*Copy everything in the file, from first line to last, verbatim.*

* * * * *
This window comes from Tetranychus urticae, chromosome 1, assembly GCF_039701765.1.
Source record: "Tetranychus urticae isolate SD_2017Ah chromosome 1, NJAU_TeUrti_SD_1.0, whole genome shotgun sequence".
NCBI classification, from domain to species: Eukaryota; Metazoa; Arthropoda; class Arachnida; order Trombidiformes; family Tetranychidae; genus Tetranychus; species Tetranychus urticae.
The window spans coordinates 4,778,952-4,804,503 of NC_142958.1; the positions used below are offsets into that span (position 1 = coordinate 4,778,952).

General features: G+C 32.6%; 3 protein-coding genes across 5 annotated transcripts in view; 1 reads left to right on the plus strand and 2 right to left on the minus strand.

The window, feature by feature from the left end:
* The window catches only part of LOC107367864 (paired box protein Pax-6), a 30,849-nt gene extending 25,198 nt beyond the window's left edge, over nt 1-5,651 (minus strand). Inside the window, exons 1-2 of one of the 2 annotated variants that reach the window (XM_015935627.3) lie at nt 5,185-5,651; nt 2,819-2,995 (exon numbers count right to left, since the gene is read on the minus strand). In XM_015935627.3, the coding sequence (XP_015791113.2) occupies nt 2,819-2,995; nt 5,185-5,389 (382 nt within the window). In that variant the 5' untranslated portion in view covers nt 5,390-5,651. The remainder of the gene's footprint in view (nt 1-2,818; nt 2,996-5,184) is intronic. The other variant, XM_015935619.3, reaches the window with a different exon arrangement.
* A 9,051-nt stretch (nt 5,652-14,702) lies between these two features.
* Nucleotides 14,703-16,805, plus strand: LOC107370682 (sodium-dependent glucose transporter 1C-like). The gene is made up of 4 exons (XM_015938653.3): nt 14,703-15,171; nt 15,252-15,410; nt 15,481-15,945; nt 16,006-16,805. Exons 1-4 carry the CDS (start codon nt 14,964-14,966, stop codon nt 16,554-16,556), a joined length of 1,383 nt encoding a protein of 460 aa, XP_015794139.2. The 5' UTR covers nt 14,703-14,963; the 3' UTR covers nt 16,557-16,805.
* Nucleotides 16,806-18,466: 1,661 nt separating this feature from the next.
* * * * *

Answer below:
This window comes from Tetranychus urticae, chromosome 1, assembly GCF_039701765.1.
Source record: "Tetranychus urticae isolate SD_2017Ah chromosome 1, NJAU_TeUrti_SD_1.0, whole genome shotgun sequence".
NCBI classification, from domain to species: Eukaryota; Metazoa; Arthropoda; class Arachnida; order Trombidiformes; family Tetranychidae; genus Tetranychus; species Tetranychus urticae.
The window spans coordinates 4,778,952-4,804,503 of NC_142958.1; the positions used below are offsets into that span (position 1 = coordinate 4,778,952).

General features: G+C 32.6%; 3 protein-coding genes across 5 annotated transcripts in view; 1 reads left to right on the plus strand and 2 right to left on the minus strand.

The window, feature by feature from the left end:
* The window catches only part of LOC107367864 (paired box protein Pax-6), a 30,849-nt gene extending 25,198 nt beyond the window's left edge, over nt 1-5,651 (minus strand). Inside the window, exons 1-2 of one of the 2 annotated variants that reach the window (XM_015935627.3) lie at nt 5,185-5,651; nt 2,819-2,995 (exon numbers count right to left, since the gene is read on the minus strand). In XM_015935627.3, the coding sequence (XP_015791113.2) occupies nt 2,819-2,995; nt 5,185-5,389 (382 nt within the window). In that variant the 5' untranslated portion in view covers nt 5,390-5,651. The remainder of the gene's footprint in view (nt 1-2,818; nt 2,996-5,184) is intronic. The other variant, XM_015935619.3, reaches the window with a different exon arrangement.
* A 9,051-nt stretch (nt 5,652-14,702) lies between these two features.
* Nucleotides 14,703-16,805, plus strand: LOC107370682 (sodium-dependent glucose transporter 1C-like). The gene is made up of 4 exons (XM_015938653.3): nt 14,703-15,171; nt 15,252-15,410; nt 15,481-15,945; nt 16,006-16,805. Exons 1-4 carry the CDS (start codon nt 14,964-14,966, stop codon nt 16,554-16,556), a joined length of 1,383 nt encoding a protein of 460 aa, XP_015794139.2. The 5' UTR covers nt 14,703-14,963; the 3' UTR covers nt 16,557-16,805.
* Nucleotides 16,806-18,466: 1,661 nt separating this feature from the next.